Tara Lopez discusses “Bringing the Carnival to Britain”, looking at Caribbean carnivals in the East Midlands and the creation of the East Midlands Caribbean Carnival Arts Network (EMCCAN) in 2011. She concludes with a plea for more cross-generational shared learning to keep the carnival alive.

Maureen Salmon’s “Coming Home: Adzido Pan African Dance Ensemble 1984 to 2005” starts with a quote from Germoine Acogny, “African dance comes from the villages – but there is now the Africa of cities, of skyscrapers. We cannot preserve dance purely as museum culture, IT MUST GROW.” This point echoes Stephen Small’s contribution where he talks of museum displays presenting African figures in tribal dress showing an Africa of savannahs and mud huts rather than a parallel culture of cities and urbanites. Maureen Salmon discusses the need for training and development of dance companies, “there was no ecosystem to support African people’s dance, particularly the professional training of artists and choreographic development” and the responsibility of funding organisations to take development seriously, concluding that there is a collective responsibility to “cultivate visionary collaborative and transformative leadership… to innovate so that we remain relevant in an international arena.”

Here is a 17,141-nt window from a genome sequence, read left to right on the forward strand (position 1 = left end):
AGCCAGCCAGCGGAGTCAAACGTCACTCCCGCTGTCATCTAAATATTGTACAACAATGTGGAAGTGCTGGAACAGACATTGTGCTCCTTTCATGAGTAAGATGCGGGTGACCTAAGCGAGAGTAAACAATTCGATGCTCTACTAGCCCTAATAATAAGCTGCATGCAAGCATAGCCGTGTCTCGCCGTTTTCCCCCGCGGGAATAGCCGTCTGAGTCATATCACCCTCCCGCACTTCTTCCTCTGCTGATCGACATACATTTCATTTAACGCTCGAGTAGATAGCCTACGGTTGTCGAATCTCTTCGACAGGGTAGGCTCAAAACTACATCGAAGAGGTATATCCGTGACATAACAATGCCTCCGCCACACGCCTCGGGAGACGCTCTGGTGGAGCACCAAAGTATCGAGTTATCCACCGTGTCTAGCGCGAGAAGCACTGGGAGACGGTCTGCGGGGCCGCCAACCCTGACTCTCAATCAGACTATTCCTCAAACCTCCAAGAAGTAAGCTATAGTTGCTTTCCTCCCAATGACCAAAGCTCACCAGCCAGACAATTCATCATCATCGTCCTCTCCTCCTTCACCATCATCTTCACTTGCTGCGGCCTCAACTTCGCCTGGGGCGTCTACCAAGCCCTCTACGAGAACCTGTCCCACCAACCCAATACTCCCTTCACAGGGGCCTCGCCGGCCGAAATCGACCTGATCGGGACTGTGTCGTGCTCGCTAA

Eddie Chambers, Professor of African Diaspora Arti History at the University of Texas, who splits his time between the US and UK looks at “Black British Art”. Although Black artists do get recognised in the Queen’s Honours Lists, getting exhibition space remains a challenge. An exhibition of Frank Bowling’s work in the mid-1990s secured a national tour but failed to get a London venue or press review. This is significant because, “with the capital being the ultimate site of artistic validation, the failure to secure a London venue was telling”. Archiving is also important. Currently there are archives at The African-Caribbean, Asian and African Art in Britain Archive and Stuart Hall library, both in London, and the Centre for Contemporary Art at the University of Central Lancashire. At attempt to set one up in the South West (Bristol) had initial success but then suffered poor leadership – a similar point made by Maureen Salmon that professional development and leadership is key. Eddie Chambers ends on a note of hope detailing scholarship projects archiving Black Arts.